Chicks Kick Butt, Rachel Caine, ed. Curious about urban fantasy, but not ready to commit to a whole novel? Try this short story buttsampler on for size. Caine–an accomplished fantasy writer with several successful series to her credit–has assembled stories from various writers in the genre that showcase its greatest strength: the tendency to feature heroines who kick butt rather than kiss it. My favorite piece was Karen Chance‘s “In Vino Veritas,” which features a high-stakes paranormal drinking contest (trust me, it’s hilarious), but the whole volume is solid, and will open up a whole pack of new authors for you to try, if this is your first stab at urban fantasy.

magePaper Mage, Leah R. Cutter. Historical fiction fans will want to try this tale on for size. Our heroine, Xiao Yen, is on a quest to fulfill a promise she made to her aunt: win glory, and bring home an immortal peach. Because she’s a highly trained paper mage, Xiao Yen can make beautiful origami creations that come alive, which is useful when you need, say, a tiger to protect your campsite after dark. On her current assignment, bodyguard to a delegation of foreigners, Xiao Yen accidentally offends a goddess in disguise, and amends for her error by taking up the immortal lady’s quest as well as her own. The pace is slow and stately, showcasing the manners and customs of ancient China while exploring a very different sort of magic. Lovely, sad, and haunting.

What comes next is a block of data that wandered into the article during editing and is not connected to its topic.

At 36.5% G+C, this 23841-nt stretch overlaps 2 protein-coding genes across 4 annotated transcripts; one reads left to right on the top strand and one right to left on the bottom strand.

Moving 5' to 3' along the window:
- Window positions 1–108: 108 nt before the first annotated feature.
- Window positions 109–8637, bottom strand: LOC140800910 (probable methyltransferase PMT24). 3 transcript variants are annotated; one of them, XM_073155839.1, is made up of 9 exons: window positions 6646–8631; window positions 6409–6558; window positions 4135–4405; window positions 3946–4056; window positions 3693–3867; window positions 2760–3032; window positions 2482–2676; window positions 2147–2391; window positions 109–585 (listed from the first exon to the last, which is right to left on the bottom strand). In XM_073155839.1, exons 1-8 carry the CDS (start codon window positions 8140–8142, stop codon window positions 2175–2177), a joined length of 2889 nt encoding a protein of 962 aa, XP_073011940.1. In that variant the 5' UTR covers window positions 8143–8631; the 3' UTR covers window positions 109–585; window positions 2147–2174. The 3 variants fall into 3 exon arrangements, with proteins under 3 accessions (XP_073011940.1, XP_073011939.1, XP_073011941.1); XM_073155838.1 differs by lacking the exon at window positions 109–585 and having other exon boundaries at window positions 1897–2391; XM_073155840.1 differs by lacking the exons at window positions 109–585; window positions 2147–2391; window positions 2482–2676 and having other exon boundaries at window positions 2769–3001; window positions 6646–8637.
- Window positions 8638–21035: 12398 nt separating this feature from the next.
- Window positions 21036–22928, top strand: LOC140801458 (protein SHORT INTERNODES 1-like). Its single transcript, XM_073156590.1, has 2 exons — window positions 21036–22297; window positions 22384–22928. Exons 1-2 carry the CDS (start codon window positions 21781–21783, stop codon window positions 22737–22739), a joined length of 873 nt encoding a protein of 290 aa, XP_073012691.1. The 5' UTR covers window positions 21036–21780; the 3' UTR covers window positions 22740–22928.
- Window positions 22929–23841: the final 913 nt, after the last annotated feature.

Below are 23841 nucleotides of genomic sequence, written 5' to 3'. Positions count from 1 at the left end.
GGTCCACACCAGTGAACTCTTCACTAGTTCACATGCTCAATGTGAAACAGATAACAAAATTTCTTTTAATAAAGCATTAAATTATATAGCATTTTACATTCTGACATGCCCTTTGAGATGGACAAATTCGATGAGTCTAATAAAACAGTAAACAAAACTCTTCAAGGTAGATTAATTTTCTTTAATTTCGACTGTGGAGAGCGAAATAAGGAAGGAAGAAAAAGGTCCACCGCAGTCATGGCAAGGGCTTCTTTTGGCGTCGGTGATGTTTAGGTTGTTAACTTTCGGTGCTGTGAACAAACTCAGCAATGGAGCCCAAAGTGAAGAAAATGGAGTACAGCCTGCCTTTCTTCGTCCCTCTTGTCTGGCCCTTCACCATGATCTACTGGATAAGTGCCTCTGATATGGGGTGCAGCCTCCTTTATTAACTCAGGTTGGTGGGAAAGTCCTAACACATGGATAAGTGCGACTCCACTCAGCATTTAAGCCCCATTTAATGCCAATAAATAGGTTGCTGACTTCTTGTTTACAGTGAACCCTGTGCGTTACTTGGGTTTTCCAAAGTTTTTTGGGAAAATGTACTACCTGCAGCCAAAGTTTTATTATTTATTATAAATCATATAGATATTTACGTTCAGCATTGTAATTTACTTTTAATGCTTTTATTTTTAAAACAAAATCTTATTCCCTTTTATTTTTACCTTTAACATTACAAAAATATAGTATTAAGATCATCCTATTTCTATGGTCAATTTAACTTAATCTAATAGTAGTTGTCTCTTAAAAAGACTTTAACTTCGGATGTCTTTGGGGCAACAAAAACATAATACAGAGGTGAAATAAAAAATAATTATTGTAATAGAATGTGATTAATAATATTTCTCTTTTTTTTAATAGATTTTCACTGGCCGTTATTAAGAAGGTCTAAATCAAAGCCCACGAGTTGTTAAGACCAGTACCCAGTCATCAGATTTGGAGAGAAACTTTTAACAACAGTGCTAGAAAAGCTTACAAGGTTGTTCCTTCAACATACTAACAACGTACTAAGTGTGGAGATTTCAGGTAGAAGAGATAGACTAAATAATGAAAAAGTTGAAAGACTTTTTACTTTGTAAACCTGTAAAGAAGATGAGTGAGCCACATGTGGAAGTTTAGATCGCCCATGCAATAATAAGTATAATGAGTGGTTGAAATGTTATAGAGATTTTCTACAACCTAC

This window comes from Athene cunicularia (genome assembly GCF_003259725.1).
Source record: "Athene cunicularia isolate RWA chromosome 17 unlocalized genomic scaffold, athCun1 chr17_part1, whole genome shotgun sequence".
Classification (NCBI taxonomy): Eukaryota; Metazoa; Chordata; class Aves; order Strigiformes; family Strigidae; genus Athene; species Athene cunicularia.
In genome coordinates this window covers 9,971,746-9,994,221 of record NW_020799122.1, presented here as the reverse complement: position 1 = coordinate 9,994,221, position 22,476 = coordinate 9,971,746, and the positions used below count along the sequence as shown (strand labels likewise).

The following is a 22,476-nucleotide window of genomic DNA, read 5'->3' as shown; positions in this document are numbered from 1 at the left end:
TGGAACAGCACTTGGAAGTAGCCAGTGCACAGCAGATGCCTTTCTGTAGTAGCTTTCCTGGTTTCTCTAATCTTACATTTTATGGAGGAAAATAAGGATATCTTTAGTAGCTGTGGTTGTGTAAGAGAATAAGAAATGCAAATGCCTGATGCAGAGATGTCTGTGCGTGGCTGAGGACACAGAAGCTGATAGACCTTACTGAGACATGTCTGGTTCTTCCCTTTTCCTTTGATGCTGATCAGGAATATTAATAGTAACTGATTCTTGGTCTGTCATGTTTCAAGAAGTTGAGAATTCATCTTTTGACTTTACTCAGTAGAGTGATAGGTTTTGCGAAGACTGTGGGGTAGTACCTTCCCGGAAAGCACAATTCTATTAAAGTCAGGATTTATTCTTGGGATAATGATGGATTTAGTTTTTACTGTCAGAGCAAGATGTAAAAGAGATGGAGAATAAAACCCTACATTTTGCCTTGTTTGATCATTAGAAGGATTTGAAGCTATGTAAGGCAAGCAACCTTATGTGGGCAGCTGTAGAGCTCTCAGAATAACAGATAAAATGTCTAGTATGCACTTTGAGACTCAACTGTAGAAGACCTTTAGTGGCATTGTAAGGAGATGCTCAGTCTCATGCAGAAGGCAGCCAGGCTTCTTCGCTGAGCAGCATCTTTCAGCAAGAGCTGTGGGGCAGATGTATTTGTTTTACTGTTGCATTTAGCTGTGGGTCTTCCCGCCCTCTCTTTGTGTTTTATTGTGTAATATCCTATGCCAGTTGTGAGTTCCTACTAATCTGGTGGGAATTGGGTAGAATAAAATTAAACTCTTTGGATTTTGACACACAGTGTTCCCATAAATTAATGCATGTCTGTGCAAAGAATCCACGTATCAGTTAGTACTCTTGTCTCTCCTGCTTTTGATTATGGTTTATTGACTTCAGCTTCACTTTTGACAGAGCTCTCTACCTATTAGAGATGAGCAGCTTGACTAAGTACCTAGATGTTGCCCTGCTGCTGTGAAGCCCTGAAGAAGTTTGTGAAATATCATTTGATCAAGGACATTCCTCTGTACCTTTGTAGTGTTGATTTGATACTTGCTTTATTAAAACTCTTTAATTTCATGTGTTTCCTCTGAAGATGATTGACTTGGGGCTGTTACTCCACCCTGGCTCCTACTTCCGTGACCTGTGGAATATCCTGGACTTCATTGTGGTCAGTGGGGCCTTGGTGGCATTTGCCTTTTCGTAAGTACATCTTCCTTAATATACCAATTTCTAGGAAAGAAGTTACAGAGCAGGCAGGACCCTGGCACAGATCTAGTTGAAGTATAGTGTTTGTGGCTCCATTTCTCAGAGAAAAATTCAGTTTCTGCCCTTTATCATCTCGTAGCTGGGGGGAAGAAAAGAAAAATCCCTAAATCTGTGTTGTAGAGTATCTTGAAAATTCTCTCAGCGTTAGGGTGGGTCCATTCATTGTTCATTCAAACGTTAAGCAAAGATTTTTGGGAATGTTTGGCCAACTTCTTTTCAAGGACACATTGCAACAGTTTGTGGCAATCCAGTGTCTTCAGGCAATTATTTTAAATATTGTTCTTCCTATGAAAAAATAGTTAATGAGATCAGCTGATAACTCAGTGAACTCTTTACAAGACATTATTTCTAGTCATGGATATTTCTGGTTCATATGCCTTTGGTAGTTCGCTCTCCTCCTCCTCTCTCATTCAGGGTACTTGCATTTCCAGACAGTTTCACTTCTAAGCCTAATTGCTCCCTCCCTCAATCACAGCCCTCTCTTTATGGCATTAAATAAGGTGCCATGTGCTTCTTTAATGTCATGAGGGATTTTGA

zombieMy Life as a White Trash Zombie, Diana Rowland. Closer to home, on the Louisiana bayou, Angel Crawford wakes up in the hospital with no clue as to how she got there. When she checks out, she receives a brown paper bag with a change of clothes, several jars of what looks like iced coffee, and instructions to report to the morgue on Monday to start her new job. What the heck? Angel soon learns that her accident was a lot worse than she thought, and that what’s in those jars? Isn’t iced coffee (though it is delicious). As Angel adjusts to being one of the undead, she finds–much to her surprise–that her afterlife has the potential to be a whole lot better than her human life…unless, of course, whoever is killing all the local zombies catches up with her. If you’re willing to suspend your belief a teensy bit and have a good time, Angel will take you for a great ride. It’s an outrageous premise, but it’s got lots of heart, and I’ll definitely be looking up the sequels.

What can I say? There’s nothing I find more relaxing than a book about girls saving the world, especially if there are magical/paranormal elements involved. What do you like to read on vacation? Are super-powered super-heroines up your alley? Or is there some other genre that spells “beach read” for you?

–Leigh Anne

with apologies to Lakeside and  Coolio


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No More Pretending

I came out of the closet last week.  At least in Pittsburgh fashion.  I’m not a Steeler’s fan, I don’t bleed Black & Gold and I wouldn’t put a mini Polamalu jersey on my Labradoodle or Yorkie – if I had one or the other, or any other pet for that matter.  I’ve lived this lie for the 21 years my wife and I have lived here.  I fake my Sundays between August and January and it has to stop. My wife grew up with Big 10 Football and went to a Big 10 school for undergrad, she’s an honest fan.  So’s my daughter who was born here and has only known the Steelers, that’s her choice.  I won’t pretend anymore though.  Rest assured, it’s not about the Steelers or some other team; it’s about Baseball.